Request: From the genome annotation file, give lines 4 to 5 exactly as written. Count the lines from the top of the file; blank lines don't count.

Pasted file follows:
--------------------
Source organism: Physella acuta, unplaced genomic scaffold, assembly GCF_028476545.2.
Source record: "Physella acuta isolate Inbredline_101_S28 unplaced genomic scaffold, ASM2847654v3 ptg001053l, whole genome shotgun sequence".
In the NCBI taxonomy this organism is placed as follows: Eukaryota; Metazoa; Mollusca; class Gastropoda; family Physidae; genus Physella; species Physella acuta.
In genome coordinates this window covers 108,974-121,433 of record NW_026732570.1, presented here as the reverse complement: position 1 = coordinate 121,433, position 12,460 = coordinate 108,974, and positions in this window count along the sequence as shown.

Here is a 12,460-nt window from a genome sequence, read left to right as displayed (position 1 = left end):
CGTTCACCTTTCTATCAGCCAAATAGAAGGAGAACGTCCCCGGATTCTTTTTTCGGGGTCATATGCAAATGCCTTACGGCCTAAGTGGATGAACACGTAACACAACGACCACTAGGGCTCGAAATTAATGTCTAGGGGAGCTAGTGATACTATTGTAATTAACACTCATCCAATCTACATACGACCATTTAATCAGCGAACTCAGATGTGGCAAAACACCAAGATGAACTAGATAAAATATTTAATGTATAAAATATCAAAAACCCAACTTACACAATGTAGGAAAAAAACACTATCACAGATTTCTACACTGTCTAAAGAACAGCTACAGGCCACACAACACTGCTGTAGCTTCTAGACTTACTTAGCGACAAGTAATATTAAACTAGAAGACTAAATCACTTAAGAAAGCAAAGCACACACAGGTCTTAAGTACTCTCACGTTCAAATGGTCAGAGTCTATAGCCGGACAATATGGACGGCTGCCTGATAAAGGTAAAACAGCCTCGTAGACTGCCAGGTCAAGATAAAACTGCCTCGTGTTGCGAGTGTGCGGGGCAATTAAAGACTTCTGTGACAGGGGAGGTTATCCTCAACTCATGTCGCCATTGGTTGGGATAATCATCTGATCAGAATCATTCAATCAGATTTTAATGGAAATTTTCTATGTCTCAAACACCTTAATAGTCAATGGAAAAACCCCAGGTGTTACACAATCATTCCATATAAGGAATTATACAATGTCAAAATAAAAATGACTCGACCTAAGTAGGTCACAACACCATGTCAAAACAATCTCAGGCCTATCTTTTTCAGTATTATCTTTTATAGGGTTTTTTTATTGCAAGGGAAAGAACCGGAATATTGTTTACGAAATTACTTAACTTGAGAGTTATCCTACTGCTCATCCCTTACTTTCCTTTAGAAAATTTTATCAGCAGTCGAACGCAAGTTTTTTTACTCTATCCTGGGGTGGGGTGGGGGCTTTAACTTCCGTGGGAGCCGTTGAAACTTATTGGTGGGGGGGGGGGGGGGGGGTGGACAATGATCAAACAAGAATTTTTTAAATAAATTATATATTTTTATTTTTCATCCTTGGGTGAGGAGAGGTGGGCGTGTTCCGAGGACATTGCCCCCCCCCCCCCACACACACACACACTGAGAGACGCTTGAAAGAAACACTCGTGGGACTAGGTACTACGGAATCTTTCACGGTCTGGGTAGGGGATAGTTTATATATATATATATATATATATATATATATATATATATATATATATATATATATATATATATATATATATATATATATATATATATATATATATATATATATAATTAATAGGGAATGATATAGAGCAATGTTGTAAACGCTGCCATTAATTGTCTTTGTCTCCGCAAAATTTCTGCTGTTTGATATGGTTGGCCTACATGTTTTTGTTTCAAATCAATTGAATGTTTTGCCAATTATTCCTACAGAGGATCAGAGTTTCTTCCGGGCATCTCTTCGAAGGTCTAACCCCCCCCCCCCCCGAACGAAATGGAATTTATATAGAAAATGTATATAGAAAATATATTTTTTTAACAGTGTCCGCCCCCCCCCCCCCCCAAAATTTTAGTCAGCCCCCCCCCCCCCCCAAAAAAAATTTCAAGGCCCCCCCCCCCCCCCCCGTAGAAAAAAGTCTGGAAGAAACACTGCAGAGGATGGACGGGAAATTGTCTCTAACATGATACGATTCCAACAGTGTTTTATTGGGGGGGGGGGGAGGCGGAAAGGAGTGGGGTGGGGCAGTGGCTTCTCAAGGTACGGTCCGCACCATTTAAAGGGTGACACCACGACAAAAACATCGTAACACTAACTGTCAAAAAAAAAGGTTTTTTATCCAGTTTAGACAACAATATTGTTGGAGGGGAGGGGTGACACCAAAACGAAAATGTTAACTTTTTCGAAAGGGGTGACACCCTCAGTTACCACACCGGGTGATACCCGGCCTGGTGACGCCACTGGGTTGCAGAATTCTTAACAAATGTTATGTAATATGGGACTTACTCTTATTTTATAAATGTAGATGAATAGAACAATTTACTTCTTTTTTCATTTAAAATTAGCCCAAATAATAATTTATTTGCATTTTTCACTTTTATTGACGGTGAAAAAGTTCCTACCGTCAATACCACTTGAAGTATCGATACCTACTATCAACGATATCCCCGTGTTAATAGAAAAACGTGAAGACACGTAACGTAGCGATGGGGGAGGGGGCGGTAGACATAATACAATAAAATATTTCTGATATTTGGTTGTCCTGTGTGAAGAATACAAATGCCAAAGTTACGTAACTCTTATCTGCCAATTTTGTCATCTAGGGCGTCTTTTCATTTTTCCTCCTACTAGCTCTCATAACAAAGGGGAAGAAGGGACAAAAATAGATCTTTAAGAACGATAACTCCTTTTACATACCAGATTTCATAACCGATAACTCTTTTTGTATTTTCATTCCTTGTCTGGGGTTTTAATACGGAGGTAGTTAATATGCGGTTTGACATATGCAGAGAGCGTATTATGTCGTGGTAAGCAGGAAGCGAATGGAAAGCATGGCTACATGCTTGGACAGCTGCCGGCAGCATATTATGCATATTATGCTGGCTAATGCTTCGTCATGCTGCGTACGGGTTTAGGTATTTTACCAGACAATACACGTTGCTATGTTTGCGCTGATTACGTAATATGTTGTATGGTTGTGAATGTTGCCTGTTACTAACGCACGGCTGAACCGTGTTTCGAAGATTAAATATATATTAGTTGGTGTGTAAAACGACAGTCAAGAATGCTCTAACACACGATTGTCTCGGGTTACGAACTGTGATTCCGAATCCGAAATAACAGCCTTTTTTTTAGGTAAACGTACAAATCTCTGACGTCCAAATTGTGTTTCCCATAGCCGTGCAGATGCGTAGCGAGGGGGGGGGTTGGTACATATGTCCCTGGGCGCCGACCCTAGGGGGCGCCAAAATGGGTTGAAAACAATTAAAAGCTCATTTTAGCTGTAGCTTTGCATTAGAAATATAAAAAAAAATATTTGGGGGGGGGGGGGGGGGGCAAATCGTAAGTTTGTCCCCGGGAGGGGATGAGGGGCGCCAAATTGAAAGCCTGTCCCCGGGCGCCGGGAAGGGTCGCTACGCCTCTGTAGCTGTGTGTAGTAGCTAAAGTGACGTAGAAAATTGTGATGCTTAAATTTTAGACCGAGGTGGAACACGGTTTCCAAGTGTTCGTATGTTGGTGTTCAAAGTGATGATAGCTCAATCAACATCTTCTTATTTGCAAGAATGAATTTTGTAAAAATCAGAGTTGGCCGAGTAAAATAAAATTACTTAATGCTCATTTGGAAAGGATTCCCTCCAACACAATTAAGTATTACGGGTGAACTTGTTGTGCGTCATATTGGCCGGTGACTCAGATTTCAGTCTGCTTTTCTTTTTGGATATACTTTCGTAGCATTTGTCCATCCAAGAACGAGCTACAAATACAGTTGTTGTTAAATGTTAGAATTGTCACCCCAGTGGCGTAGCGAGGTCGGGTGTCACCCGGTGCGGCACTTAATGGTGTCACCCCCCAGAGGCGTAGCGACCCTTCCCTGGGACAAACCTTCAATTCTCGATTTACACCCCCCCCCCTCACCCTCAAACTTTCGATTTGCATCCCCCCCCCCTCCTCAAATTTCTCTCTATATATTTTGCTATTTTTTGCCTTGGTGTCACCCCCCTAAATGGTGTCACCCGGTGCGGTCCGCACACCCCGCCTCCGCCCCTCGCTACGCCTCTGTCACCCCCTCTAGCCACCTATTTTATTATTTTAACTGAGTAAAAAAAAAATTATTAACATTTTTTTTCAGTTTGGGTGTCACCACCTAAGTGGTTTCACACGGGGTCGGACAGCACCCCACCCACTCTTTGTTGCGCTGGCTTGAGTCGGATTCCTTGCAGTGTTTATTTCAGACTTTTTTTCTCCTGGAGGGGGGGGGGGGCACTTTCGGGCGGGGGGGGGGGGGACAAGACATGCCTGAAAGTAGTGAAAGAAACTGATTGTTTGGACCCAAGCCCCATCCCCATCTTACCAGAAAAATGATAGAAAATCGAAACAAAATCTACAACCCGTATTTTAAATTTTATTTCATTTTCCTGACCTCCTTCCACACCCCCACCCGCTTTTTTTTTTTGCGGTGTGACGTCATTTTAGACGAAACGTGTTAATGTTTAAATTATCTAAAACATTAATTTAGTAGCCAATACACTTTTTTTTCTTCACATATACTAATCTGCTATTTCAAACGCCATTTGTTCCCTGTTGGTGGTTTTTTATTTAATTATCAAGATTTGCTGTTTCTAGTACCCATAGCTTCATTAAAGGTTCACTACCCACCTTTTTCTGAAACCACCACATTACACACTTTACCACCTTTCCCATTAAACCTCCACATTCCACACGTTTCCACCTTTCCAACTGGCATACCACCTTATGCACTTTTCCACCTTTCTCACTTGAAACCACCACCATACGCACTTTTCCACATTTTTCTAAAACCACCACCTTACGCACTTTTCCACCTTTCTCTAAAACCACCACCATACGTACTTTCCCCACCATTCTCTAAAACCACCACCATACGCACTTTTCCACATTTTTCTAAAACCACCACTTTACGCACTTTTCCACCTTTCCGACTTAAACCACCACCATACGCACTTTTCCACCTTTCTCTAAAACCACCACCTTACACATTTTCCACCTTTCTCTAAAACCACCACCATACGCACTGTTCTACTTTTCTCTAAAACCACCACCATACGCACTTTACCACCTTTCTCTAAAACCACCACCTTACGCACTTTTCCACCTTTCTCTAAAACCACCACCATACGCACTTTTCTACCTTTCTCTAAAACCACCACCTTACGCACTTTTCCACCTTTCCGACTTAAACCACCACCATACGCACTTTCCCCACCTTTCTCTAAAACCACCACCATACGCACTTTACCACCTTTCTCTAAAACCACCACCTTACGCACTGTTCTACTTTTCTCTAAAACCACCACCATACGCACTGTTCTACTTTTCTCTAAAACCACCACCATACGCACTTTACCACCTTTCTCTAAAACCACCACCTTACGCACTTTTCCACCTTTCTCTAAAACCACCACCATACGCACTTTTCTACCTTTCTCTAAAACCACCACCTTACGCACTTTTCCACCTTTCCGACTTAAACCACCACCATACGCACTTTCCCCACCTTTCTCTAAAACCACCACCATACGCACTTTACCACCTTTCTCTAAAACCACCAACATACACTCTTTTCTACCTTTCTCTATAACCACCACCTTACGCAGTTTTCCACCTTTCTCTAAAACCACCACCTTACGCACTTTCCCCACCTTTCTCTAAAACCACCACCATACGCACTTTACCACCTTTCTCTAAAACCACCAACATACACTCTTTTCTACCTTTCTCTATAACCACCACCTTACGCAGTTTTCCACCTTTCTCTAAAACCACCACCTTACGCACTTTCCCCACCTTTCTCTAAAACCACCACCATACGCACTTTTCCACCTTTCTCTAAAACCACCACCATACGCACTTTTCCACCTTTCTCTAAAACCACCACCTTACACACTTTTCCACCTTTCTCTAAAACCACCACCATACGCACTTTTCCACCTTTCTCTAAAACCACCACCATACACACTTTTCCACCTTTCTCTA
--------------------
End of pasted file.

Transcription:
In genome coordinates this window covers 108,974-121,433 of record NW_026732570.1, presented here as the reverse complement: position 1 = coordinate 121,433, position 12,460 = coordinate 108,974, and positions in this window count along the sequence as shown.

Here is a 12,460-nt window from a genome sequence, read left to right as displayed (position 1 = left end):